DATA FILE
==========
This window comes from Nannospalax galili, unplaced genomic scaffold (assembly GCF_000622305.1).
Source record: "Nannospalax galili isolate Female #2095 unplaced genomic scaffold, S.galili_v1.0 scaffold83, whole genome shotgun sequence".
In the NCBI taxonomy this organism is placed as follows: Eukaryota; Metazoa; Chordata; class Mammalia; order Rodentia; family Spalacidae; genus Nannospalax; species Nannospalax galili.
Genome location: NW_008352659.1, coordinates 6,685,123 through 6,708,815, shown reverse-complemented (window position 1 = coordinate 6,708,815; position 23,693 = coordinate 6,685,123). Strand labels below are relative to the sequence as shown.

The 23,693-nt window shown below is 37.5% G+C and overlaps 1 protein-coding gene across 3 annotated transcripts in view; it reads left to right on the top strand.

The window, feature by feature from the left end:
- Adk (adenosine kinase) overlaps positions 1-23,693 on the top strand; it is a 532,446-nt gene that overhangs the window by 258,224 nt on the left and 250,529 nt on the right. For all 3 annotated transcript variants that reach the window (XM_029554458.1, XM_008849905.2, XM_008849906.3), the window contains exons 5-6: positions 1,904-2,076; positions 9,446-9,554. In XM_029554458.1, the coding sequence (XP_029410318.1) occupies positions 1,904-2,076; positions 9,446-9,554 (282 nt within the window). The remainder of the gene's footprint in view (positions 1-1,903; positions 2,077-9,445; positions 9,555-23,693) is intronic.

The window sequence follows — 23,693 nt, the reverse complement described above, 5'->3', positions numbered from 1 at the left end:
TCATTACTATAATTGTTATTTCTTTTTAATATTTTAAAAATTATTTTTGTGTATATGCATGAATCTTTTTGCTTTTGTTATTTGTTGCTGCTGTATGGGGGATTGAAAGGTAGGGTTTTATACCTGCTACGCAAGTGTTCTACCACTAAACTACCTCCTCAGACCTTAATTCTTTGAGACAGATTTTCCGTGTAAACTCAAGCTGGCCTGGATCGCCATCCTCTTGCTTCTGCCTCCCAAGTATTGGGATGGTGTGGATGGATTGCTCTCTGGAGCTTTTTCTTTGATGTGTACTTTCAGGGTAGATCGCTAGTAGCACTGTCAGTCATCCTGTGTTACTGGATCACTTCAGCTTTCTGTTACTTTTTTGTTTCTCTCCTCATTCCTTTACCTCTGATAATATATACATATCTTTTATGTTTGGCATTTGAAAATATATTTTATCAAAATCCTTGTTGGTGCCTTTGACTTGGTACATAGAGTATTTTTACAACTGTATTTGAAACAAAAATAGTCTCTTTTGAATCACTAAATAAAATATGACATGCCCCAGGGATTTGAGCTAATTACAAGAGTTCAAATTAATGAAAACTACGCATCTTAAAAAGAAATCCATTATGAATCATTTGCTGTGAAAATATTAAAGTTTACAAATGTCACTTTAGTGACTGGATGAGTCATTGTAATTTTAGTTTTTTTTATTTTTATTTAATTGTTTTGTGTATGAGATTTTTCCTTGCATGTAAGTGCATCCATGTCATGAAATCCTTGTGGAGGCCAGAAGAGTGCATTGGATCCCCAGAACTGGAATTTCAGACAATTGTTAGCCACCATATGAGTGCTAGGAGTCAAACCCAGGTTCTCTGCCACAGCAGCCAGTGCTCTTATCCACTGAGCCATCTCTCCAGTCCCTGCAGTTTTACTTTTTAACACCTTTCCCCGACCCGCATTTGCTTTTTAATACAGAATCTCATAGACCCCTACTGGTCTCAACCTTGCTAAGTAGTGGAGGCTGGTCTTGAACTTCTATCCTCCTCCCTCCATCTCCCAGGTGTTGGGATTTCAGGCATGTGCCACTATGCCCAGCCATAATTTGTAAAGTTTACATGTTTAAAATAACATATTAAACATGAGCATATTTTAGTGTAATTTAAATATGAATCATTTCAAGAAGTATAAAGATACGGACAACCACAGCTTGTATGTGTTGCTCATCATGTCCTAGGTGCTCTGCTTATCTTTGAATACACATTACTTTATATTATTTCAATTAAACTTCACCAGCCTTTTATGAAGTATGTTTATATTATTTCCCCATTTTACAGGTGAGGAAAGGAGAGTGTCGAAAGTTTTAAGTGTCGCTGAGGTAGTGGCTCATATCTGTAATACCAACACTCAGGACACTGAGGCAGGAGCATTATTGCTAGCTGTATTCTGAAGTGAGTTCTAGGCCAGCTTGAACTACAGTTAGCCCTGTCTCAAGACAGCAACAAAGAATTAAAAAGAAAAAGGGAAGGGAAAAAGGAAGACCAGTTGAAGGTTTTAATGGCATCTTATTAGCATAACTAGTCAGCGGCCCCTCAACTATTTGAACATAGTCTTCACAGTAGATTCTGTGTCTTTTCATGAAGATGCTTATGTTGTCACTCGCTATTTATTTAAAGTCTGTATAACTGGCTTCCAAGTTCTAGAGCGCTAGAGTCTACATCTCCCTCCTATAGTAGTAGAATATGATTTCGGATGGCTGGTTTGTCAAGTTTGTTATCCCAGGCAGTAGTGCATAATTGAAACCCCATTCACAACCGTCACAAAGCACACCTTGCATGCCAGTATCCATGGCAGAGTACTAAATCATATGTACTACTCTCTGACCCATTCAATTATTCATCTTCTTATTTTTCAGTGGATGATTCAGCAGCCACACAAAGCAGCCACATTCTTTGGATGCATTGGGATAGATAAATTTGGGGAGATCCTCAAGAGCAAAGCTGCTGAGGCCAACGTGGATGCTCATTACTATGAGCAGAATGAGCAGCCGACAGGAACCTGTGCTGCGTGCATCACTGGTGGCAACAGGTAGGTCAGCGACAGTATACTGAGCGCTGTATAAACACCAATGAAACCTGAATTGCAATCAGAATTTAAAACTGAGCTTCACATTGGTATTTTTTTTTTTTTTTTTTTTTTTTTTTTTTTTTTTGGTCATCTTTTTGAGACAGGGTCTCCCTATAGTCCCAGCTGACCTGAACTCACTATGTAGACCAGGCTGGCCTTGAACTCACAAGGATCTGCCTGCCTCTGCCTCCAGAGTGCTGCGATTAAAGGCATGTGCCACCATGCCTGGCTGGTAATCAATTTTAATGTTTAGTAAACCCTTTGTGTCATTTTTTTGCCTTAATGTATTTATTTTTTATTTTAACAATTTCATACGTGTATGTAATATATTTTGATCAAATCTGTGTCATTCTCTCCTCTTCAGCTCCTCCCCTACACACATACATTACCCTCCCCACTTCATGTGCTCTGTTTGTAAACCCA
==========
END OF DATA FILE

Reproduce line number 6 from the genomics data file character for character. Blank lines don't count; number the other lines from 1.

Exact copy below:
The window, feature by feature from the left end: